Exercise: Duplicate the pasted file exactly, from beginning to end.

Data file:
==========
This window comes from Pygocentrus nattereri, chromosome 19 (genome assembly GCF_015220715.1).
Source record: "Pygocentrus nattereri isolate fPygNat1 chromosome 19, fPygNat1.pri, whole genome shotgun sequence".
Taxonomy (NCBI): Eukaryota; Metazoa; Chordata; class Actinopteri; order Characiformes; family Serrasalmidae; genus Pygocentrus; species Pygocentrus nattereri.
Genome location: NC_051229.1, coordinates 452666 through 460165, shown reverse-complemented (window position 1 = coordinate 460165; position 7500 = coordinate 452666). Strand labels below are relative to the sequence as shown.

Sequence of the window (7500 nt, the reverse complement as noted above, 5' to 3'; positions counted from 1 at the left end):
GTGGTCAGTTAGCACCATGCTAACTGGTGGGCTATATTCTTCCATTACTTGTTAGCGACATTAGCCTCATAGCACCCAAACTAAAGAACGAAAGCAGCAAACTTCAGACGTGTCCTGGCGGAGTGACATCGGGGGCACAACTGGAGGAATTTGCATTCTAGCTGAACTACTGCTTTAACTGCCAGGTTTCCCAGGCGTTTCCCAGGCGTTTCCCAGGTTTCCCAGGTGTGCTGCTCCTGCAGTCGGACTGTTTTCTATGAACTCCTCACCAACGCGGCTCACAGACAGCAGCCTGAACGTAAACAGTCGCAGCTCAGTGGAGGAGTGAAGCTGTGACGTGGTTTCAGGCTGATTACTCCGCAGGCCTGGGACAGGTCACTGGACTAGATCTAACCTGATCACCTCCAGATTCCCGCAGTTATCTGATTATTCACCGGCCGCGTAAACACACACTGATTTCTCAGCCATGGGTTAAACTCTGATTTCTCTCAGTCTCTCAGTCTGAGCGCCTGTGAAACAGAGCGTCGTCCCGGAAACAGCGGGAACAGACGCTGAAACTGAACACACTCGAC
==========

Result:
This window comes from Pygocentrus nattereri, chromosome 19 (genome assembly GCF_015220715.1).
Source record: "Pygocentrus nattereri isolate fPygNat1 chromosome 19, fPygNat1.pri, whole genome shotgun sequence".
Taxonomy (NCBI): Eukaryota; Metazoa; Chordata; class Actinopteri; order Characiformes; family Serrasalmidae; genus Pygocentrus; species Pygocentrus nattereri.
Genome location: NC_051229.1, coordinates 452666 through 460165, shown reverse-complemented (window position 1 = coordinate 460165; position 7500 = coordinate 452666). Strand labels below are relative to the sequence as shown.

Sequence of the window (7500 nt, the reverse complement as noted above, 5' to 3'; positions counted from 1 at the left end):
GTGGTCAGTTAGCACCATGCTAACTGGTGGGCTATATTCTTCCATTACTTGTTAGCGACATTAGCCTCATAGCACCCAAACTAAAGAACGAAAGCAGCAAACTTCAGACGTGTCCTGGCGGAGTGACATCGGGGGCACAACTGGAGGAATTTGCATTCTAGCTGAACTACTGCTTTAACTGCCAGGTTTCCCAGGCGTTTCCCAGGCGTTTCCCAGGTTTCCCAGGTGTGCTGCTCCTGCAGTCGGACTGTTTTCTATGAACTCCTCACCAACGCGGCTCACAGACAGCAGCCTGAACGTAAACAGTCGCAGCTCAGTGGAGGAGTGAAGCTGTGACGTGGTTTCAGGCTGATTACTCCGCAGGCCTGGGACAGGTCACTGGACTAGATCTAACCTGATCACCTCCAGATTCCCGCAGTTATCTGATTATTCACCGGCCGCGTAAACACACACTGATTTCTCAGCCATGGGTTAAACTCTGATTTCTCTCAGTCTCTCAGTCTGAGCGCCTGTGAAACAGAGCGTCGTCCCGGAAACAGCGGGAACAGACGCTGAAACTGAACACACTCGAC